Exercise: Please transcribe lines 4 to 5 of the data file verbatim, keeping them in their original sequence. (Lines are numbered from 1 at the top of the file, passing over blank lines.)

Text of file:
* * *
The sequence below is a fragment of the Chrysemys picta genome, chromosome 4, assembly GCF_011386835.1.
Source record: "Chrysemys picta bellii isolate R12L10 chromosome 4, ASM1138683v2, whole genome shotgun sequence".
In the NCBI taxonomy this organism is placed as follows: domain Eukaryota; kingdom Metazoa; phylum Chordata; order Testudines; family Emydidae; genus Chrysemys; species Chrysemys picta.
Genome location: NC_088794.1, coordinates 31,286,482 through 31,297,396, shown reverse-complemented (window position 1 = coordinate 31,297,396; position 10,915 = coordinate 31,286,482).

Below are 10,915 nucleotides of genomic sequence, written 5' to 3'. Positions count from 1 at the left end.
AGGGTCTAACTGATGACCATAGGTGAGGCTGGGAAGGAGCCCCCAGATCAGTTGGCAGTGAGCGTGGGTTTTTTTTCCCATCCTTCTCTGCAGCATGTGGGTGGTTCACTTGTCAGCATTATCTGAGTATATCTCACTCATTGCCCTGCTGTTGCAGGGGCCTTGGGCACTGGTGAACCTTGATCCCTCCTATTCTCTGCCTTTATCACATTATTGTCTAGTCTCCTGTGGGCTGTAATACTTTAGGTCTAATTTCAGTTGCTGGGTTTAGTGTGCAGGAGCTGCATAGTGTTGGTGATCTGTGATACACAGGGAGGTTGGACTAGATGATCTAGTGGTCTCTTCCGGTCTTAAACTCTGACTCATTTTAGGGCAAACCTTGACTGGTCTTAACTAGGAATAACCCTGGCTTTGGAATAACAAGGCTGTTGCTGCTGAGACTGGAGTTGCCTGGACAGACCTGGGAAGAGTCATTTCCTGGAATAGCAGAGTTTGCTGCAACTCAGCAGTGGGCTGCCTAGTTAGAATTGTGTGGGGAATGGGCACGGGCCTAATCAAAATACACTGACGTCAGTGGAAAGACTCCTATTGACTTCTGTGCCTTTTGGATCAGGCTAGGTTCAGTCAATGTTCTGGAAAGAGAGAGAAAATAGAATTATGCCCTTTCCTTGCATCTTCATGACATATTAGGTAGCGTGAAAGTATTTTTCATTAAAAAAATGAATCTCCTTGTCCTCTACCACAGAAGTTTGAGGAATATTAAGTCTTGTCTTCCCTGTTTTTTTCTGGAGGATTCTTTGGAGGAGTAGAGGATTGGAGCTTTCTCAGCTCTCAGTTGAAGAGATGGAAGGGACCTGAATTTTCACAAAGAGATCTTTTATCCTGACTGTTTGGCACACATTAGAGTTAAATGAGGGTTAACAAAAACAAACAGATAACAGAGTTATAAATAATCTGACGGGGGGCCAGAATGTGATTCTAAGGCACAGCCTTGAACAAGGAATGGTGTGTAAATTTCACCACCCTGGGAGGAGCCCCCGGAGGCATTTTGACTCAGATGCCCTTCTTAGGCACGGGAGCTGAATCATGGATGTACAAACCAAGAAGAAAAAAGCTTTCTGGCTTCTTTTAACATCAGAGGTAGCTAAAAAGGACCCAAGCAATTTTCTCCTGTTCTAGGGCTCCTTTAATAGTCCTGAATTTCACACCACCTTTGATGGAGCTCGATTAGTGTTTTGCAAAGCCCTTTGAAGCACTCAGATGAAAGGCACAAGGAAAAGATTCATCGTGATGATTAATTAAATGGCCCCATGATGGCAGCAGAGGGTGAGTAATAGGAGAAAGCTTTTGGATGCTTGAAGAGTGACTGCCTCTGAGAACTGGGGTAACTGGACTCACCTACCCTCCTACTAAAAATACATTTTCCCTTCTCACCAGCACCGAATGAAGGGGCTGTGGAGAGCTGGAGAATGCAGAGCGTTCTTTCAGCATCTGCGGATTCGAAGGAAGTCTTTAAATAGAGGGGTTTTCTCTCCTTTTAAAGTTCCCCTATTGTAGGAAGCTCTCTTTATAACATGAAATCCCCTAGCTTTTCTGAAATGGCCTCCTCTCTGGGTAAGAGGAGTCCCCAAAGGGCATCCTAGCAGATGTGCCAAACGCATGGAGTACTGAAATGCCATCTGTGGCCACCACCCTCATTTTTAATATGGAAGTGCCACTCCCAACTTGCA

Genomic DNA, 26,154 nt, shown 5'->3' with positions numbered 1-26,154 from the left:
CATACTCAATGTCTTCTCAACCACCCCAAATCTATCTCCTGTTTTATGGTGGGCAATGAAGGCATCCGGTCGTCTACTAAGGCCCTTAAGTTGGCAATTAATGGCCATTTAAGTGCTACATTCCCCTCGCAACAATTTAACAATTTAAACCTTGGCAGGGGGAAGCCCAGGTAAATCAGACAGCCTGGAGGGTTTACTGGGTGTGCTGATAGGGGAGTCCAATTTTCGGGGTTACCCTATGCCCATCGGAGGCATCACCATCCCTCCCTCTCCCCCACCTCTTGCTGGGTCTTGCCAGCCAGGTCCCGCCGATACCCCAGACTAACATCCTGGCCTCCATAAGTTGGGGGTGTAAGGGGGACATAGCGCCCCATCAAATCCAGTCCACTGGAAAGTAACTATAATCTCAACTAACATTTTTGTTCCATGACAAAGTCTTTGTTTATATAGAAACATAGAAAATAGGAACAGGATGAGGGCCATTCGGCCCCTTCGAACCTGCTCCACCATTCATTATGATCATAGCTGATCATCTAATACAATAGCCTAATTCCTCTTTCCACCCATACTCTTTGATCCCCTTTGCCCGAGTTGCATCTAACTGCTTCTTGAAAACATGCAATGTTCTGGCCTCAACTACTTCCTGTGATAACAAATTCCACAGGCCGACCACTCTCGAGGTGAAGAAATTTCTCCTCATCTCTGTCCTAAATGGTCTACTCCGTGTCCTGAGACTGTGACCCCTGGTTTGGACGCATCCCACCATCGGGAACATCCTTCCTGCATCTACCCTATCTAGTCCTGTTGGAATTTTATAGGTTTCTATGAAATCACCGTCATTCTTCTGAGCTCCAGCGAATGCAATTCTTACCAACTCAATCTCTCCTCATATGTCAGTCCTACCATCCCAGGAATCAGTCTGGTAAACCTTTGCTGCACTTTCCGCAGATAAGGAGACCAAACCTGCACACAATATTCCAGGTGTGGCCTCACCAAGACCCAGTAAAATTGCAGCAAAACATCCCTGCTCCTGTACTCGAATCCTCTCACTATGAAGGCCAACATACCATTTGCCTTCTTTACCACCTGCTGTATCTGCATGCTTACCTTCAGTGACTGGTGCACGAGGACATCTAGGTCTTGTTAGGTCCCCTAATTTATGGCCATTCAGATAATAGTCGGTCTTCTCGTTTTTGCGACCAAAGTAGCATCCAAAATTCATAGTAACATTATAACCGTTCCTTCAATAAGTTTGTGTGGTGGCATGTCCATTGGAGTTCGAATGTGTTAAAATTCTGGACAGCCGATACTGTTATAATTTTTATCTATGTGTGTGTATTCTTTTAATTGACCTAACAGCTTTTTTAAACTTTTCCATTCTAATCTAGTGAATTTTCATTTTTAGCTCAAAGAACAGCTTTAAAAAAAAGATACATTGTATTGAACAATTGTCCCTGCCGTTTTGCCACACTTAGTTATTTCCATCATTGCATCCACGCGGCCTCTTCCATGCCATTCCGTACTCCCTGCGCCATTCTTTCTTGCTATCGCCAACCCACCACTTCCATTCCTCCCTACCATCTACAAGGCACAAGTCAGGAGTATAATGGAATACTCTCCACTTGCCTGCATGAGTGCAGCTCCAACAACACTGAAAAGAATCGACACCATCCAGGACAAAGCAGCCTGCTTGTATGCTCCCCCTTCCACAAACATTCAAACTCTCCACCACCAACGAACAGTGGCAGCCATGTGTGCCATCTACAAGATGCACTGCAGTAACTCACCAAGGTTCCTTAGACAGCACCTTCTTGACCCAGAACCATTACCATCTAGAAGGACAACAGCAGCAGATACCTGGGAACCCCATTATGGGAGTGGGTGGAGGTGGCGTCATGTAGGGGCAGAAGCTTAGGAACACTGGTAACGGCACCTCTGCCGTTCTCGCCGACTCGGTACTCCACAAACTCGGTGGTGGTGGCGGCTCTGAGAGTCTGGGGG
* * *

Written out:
Genome location: NC_088794.1, coordinates 31,286,482 through 31,297,396, shown reverse-complemented (window position 1 = coordinate 31,297,396; position 10,915 = coordinate 31,286,482).

Below are 10,915 nucleotides of genomic sequence, written 5' to 3'. Positions count from 1 at the left end.